Poison oak is also common in Nashville, though I haven’t spotted it nearly as much as poison ivy. Poison oak has leaves of three like poison ivy, however the leaves are shaped like an oak leaf. If you see what looks like little oak trees growing but don’t see a big oak tree around, that’s a big sign you have spotted some poison oak.
Poison sumac is the least common of the “poison” family plants in Nashville. Poison sumac has many leaves (7-13 per stem), and it loves the water. It most often lives in boggy areas around streams and creeks. It is not vining – it looks more like a small tree or shrub.
Virginia creeper looks a lot like poison ivy, however it has five leaves rather than three. It is extremely common in Nashville, and I even have some that wants to grow on the fence in my backyard. Far fewer people have reactions to Virginia creeper than any of the other plants mentioned in this article, however it is important to be aware of its nature and that some have strong reactions to it. Reaction to Virginia creeper is most common after touching the sap of the vine (such as during the removal of the plant as opposed to just touching the leaf), and reactions are more severe when they contact an open sore or wound.
For all of you old-school Southerners, trumpet vine is also known as “Cow Itch” because when cows would come into contact with it, they would later be seen scratching at fence posts. While certainly the most beautiful of all of the itchy plants, trumpet vine causes a reaction in A LOT of the people who come into contact with it, so I’d advise against putting it in a vase. It usually grows in shady, neglected areas and has red-orange blooms that look like a trumpet. The flowers are much larger than red honeysuckle plants – they are usually about the length of your thumb.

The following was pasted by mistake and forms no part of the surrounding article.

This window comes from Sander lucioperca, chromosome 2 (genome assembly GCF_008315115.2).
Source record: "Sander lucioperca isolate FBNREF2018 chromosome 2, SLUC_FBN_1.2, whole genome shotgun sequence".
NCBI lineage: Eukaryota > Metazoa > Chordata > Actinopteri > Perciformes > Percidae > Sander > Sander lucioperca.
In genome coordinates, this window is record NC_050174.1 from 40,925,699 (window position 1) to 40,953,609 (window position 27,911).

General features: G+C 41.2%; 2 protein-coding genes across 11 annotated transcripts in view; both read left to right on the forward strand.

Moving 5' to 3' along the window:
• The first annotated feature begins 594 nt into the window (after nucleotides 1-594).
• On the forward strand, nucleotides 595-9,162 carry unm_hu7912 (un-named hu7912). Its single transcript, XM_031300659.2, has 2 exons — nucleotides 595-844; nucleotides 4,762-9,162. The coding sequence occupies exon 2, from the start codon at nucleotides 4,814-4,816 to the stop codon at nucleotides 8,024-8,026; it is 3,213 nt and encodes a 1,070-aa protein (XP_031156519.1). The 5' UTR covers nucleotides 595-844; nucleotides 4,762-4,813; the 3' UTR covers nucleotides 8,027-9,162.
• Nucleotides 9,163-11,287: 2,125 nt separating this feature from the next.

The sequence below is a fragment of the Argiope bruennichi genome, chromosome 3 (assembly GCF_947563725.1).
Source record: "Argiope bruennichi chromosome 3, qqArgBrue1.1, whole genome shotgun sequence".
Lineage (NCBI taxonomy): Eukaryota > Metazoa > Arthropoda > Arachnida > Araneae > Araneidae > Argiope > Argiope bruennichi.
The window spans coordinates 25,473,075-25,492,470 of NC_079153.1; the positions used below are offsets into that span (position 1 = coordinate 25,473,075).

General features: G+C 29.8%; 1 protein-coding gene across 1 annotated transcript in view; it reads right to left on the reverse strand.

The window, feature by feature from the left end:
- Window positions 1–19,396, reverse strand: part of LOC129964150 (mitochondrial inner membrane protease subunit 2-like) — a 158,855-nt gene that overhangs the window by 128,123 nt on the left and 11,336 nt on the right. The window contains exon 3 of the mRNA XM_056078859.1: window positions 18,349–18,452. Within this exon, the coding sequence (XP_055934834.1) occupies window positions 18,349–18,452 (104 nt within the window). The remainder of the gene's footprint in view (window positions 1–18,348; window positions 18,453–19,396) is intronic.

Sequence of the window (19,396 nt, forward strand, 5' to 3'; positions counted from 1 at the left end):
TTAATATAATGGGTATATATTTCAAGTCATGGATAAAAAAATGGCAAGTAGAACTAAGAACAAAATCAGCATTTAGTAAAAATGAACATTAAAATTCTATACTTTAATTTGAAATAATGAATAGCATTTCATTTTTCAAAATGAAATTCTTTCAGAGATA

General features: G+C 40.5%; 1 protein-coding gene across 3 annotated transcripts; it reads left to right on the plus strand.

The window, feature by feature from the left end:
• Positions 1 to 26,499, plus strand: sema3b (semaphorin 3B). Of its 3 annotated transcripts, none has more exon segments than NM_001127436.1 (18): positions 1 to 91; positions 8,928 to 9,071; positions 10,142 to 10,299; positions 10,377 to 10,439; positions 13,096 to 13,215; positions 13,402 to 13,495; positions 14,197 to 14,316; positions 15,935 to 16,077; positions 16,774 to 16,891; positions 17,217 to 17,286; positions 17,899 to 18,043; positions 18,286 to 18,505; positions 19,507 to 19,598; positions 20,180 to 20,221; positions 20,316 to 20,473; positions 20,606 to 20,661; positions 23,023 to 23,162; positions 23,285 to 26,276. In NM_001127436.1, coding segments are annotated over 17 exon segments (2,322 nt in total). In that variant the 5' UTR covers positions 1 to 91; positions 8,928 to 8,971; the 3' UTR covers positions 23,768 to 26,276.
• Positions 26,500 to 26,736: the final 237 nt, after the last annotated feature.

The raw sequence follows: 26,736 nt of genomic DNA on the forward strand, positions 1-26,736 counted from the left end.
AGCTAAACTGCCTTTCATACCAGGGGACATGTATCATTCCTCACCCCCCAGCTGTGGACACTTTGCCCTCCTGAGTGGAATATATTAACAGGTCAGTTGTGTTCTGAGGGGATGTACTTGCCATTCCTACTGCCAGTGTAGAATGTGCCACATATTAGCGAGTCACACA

Not all contact dermatitis requires a trip to the walk in clinic. Initial treatment for contact dermatitis involves cleaning the area and home treatments. First, clean the skin as soon as possible using soap and water or, if available, rubbing alcohol or a degreasing soap (like dish soap). To reduce itching and blistering, apply topical treatments like calamine lotion, cold compresses, and hydrocortisone cream. Oatmeal baths are also helpful in relieving itching. Do not apply any lotions/topical treatment to open or blistered skin. Antihistamines such as Benadryl can also help relieve itching – speak to a medical professional before giving antihistamines to children.